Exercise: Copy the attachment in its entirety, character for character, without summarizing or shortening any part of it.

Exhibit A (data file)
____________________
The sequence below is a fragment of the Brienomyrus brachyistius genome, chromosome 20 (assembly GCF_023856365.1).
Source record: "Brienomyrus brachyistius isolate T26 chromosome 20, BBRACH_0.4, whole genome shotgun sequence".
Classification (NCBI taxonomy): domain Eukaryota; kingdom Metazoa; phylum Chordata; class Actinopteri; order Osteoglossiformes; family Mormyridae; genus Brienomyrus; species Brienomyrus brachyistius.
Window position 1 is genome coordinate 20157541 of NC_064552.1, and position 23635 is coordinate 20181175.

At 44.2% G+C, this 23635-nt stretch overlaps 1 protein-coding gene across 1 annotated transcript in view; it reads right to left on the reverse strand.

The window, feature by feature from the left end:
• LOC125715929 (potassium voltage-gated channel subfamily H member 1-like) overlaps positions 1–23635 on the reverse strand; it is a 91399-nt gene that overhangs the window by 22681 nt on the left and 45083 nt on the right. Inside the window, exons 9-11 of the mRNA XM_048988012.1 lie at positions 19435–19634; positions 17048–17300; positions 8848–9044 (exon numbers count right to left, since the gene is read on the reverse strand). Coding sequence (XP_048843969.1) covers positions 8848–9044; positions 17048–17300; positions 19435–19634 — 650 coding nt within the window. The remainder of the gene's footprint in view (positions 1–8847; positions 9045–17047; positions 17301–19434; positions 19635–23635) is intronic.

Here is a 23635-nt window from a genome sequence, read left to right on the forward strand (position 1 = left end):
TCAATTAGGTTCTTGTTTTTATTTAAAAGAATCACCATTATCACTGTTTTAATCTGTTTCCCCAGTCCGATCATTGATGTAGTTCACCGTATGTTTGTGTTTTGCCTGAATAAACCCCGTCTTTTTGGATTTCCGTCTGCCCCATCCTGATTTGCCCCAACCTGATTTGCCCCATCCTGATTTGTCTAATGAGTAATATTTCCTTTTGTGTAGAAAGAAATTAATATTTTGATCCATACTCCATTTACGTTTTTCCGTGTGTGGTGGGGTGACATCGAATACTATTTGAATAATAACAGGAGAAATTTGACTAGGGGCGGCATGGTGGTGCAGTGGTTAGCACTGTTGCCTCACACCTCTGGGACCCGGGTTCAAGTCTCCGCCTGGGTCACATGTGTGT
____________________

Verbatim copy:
The sequence below is a fragment of the Brienomyrus brachyistius genome, chromosome 20 (assembly GCF_023856365.1).
Source record: "Brienomyrus brachyistius isolate T26 chromosome 20, BBRACH_0.4, whole genome shotgun sequence".
Classification (NCBI taxonomy): domain Eukaryota; kingdom Metazoa; phylum Chordata; class Actinopteri; order Osteoglossiformes; family Mormyridae; genus Brienomyrus; species Brienomyrus brachyistius.
Window position 1 is genome coordinate 20157541 of NC_064552.1, and position 23635 is coordinate 20181175.

At 44.2% G+C, this 23635-nt stretch overlaps 1 protein-coding gene across 1 annotated transcript in view; it reads right to left on the reverse strand.

The window, feature by feature from the left end:
• LOC125715929 (potassium voltage-gated channel subfamily H member 1-like) overlaps positions 1–23635 on the reverse strand; it is a 91399-nt gene that overhangs the window by 22681 nt on the left and 45083 nt on the right. Inside the window, exons 9-11 of the mRNA XM_048988012.1 lie at positions 19435–19634; positions 17048–17300; positions 8848–9044 (exon numbers count right to left, since the gene is read on the reverse strand). Coding sequence (XP_048843969.1) covers positions 8848–9044; positions 17048–17300; positions 19435–19634 — 650 coding nt within the window. The remainder of the gene's footprint in view (positions 1–8847; positions 9045–17047; positions 17301–19434; positions 19635–23635) is intronic.

Here is a 23635-nt window from a genome sequence, read left to right on the forward strand (position 1 = left end):
TCAATTAGGTTCTTGTTTTTATTTAAAAGAATCACCATTATCACTGTTTTAATCTGTTTCCCCAGTCCGATCATTGATGTAGTTCACCGTATGTTTGTGTTTTGCCTGAATAAACCCCGTCTTTTTGGATTTCCGTCTGCCCCATCCTGATTTGCCCCAACCTGATTTGCCCCATCCTGATTTGTCTAATGAGTAATATTTCCTTTTGTGTAGAAAGAAATTAATATTTTGATCCATACTCCATTTACGTTTTTCCGTGTGTGGTGGGGTGACATCGAATACTATTTGAATAATAACAGGAGAAATTTGACTAGGGGCGGCATGGTGGTGCAGTGGTTAGCACTGTTGCCTCACACCTCTGGGACCCGGGTTCAAGTCTCCGCCTGGGTCACATGTGTGT